Fat burn run
Additionally, the OnePlus Watch has built-in GPS support for outdoor workouts. I couldn’t really take it out for a run on my preferred running path given the prevailing circumstances, but a long walk with the outdoor walk setting gave me some keen insights.
The OnePlus Watch does an excellent job at latching on to GPS signals.
For one, the OnePlus Watch does an incredible job at latching on to GPS signals. This has usually been a pain point for me with many fitness wearables. Chalk it down to poor antenna positioning or a high-density urban environment, but my Fitbit can take up to 10 minutes to get a good signal. The OnePlus Watch barely took 10 seconds. Moreover, it held on to the signal over the entirety of my workouts.
Dhruv Bhutani / Android Authority
The step accuracy was more or less in line with the data recorded by my Fitbit Ionic. The watch captures essential data like distance, heart rate, step counts, estimated calorie burn, and cadence. You’ll even get heart rate zone reports directly on the watch itself. Additionally, a neat feature is the ability to see workout records where you can go back and take a look at previous workouts for reference.
Related: The best running watches you can buy
On a brief run around the block, the OnePlus Watch did an excellent job of holding on to the GPS signal despite tall apartments on all sides. The cadence sensors picked up on nuances like me slowing down to avoid a pothole. Heart rate measurement, too, was in line with my current completely out-of-shape self. I don’t have a chest-mounted heart rate monitor to compare the watch with, but a spot check against a Fitbit Ionic showed very similar heart rate values. It’s definitely good enough to give you an overview of your fitness levels.
As a life-long insomniac, better data on my sleep has been a revelation. It’s not a life-changing difference, but I’ve taken steps to maximize the quality of the limited sleep that I do get. The OnePlus Watch was spot-on in recognizing exactly when I went to bed and when I woke up. The granular analysis of my sleep cycles was in line with my Fitbit once again. Moreover, it tallied up very well with how I was feeling the next morning.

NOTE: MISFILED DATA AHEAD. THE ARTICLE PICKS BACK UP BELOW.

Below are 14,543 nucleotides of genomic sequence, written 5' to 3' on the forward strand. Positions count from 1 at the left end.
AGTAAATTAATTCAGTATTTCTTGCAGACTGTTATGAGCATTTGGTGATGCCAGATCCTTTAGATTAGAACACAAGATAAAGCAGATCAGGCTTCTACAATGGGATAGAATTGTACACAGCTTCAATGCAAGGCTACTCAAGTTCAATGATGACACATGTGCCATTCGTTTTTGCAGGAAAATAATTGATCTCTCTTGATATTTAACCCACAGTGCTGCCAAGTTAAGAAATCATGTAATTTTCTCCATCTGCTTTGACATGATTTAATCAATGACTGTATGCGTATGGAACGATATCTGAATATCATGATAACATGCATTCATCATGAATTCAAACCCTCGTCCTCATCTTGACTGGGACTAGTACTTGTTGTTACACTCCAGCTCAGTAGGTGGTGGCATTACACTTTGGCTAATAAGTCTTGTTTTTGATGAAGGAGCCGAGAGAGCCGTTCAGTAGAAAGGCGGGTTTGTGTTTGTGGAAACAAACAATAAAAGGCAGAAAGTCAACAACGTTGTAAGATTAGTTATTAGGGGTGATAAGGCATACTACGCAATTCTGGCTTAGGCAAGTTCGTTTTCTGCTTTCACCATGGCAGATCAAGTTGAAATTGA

How’s the OnePlus Health app?
The Achilles heel of the OnePlus wearable ecosystem has to be the OnePlus Health app. This was the case with the OnePlus Band, and it’s the same story here.
The app is too basic. It’s divided into three tabs: Health, Fitness, and Manage. The Health tab pulls up an overview of fitness data and lets you dive into individual sections for more information. The default tabs let you view the average heart rate, last night’s sleep, SpO2 value, stress, and workout logs.
The Manage section of the app is where you can change the watch faces on the OnePlus Watch. Additional device settings include the ability to add music to the onboard storage. You can even shoot over 30 contacts for quick access as well as set daily workout goals.
My biggest gripe with the app is its inability to connect with most third-party services bar Google Fit. Now, Google Fit is fine — even if it is a little rudimentary for hardcore health nuts — but as someone who has been using Strava for years, I need my data to be exportable, and there is no way around that here. This is further compounded by the fact that food tracking is a major part of fitness tracking. I use MyFitnessPal to manage my daily macros, and the inability to integrate that data with the OnePlus Health app was frustrating.
OnePlus Watch review: The verdict
Dhruv Bhutani / Android Authority
OnePlus is charging far too much money for its glorified fitness tracker.
I do like what’s here. The design is inoffensive, battery life is solid, and there’s scope for excellent fitness tracking. However, the app is severely lacking in functionality. Be it better data analysis or the ability to integrate into broader ecosystems, the app feels unfinished. It removes a lot of the appeal of the OnePlus Watch as a fitness tracking aid. There’s also the fact the majority of the fitness tracking functionality is yet to come.
The OnePlus Watch isn’t a bad fitness wearable, but it’s not up there with the very best.
Sure, it isn’t competing against the Galaxy Watches and Apple Watches of the world, but even as a regular fitness wearable, it’s nowhere near ready to go up against established options. More so when you could just as well buy a Fitbit or Garmin with equally good or better tracking and a software ecosystem that is leagues ahead.
The OnePlus Watch isn’t a bad fitness watch, but you’re paying just a bit too much for the OnePlus brand. In a sea of established alternatives, I’m really not sure it’s a premium worth paying for.